Avoid the Legal Nightmare of Discrimination in Hiring Employees

Category: Articles
Posted: 12-04-2010 03:58 AM
Views: 832
Synopsis:

Discrimination itself is not actually illegal. We discriminate every day. When we go to lunch we discriminate against some foods in favor of ones we like. When we make friends we discriminate against some people in favor of others and we do so because of personal like and dislikes. This type of discrimination is, of course, not considered illegal.

Discrimination itself is not actually illegal. We discriminate every day. When we go to lunch we discriminate against some foods in favor of ones we like. When we make friends we discriminate against some people in favor of others and we do so because of personal like and dislikes. This type of discrimination is, of course, not considered illegal.

In terms of discrimination in hiring however things are completely different. Discrimination in employment is serious business. When a manger discriminates against a person at work, they are denying them equal treatment and this is illegal. When hiring an employee an organization can only make decisions based on relevant job related skills, knowledge or ability. They cannot discriminate on the basis of race, color, sex, religion, national origin, age or disability.


If a company has 20 or more employees it is illegal for them to refuse to hire an otherwise qualified applicant simply because they belong to one of these protected groups. This is federal law and state law in most states goes even further in these protections. Employers are liable for any discriminatory action by their employees and by agencies that supply their employees. Individuals who have experience this discrimination are encouraged to seek monetary damages in civil court.

Interviewers have to be extremely careful about what questions they ask in an interview. Even if there is no malicious intent in the questions, the courts will assume that this information was used in a discriminatory manner. Questions like "What type of accent is that?", "Do you plan on getting pregnant" or "Were you born in the United States?" are questions that are not relevant to the interview and could lead to a discrimination claim if the applicant is not hired. It's better to be safe than sorry and make sure that you don't ask the same questions of every candidate and that the questions are pre-planned and screened to make sure that they are legal.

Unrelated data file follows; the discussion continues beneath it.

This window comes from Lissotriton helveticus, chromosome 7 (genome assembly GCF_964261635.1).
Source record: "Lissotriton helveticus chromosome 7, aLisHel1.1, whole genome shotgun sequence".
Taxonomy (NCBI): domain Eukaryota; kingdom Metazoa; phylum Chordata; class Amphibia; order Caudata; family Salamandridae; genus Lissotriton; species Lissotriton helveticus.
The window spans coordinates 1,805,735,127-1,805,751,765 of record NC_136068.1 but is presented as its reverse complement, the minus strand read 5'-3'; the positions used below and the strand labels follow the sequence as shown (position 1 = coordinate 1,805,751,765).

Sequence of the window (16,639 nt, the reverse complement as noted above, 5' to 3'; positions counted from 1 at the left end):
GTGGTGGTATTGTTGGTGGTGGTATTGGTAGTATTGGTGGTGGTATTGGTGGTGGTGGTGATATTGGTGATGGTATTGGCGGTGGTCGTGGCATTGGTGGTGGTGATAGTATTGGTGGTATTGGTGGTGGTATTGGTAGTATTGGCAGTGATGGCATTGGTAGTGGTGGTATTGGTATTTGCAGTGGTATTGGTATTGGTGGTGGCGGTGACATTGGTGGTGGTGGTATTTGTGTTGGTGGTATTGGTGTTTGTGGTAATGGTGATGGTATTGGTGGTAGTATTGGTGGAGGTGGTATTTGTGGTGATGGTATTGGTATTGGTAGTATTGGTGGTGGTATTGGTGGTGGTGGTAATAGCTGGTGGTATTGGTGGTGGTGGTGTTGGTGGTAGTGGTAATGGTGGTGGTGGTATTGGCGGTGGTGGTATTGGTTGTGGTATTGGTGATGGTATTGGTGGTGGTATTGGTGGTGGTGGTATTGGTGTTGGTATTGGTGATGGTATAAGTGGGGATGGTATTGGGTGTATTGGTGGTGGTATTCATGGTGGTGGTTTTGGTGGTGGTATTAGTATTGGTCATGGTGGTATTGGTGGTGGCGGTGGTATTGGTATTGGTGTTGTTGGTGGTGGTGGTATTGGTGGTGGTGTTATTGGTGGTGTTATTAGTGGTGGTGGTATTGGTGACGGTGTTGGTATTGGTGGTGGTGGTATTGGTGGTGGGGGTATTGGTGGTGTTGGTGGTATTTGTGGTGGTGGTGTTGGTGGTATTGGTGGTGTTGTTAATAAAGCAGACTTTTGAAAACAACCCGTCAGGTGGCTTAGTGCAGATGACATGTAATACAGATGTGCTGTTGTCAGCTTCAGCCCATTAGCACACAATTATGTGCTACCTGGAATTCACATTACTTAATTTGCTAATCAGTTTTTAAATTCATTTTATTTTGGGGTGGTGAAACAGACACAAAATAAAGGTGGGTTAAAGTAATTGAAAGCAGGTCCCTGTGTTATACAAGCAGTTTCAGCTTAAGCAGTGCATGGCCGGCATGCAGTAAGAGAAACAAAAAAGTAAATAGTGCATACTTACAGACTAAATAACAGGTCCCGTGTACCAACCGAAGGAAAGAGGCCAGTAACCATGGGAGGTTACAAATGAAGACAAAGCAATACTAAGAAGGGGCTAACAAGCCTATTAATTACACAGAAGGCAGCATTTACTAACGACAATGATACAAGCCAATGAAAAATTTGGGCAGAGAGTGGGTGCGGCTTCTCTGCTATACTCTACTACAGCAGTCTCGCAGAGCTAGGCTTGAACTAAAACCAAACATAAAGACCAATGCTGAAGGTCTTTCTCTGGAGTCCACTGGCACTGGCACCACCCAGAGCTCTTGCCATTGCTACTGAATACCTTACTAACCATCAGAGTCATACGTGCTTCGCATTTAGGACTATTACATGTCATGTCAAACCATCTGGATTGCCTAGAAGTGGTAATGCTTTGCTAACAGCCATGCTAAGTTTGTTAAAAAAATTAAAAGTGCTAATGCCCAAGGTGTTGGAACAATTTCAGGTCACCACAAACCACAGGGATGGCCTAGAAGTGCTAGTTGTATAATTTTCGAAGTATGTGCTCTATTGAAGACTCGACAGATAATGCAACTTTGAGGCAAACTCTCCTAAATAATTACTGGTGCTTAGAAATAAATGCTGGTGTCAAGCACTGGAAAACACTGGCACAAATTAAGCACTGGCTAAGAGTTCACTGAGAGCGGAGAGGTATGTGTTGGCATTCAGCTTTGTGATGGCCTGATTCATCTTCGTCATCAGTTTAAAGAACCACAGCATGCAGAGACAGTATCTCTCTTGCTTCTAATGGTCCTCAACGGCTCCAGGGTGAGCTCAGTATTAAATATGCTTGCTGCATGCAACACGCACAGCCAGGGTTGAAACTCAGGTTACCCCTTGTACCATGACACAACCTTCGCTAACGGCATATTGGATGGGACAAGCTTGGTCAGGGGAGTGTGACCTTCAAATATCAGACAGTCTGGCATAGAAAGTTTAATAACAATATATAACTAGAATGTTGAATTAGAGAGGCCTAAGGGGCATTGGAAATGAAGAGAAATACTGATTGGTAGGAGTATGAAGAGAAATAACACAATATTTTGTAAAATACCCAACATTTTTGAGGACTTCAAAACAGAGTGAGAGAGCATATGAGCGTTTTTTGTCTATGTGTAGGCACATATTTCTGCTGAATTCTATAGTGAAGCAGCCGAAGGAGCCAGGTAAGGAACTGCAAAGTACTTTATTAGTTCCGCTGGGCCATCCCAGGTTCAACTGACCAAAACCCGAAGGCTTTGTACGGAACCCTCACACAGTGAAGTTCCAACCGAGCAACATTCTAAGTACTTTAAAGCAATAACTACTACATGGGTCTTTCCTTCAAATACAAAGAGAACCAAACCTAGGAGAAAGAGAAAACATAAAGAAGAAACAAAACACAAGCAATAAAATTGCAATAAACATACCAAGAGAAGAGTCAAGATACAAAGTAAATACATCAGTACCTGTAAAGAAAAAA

It is especially important to watch what you say in the informal beginning of an interview when you are trying to make the candidate feel at ease. The small talk in these instances can be a danger zone. Even something as innocuous as "Are you married?" or "We have great schools around here. Do you have kids." could come back to haunt you.

Employment discrimination is a very serious business. We may discriminate in a legally benign way in our day-to-day lives, but when we are at work there is a legal minefield. Employees who interview and hire in your company are properly trained into the legal aspects of employment law. Otherwise, a legal nightmare might be in your future.

Charlie Bentson King is a writer and producer of hiring and interviewing training videos for TrainingABC. TrainingABC is a distributor of behavioral interviewing video and DVD programs such as More Than a Gut Feeling.

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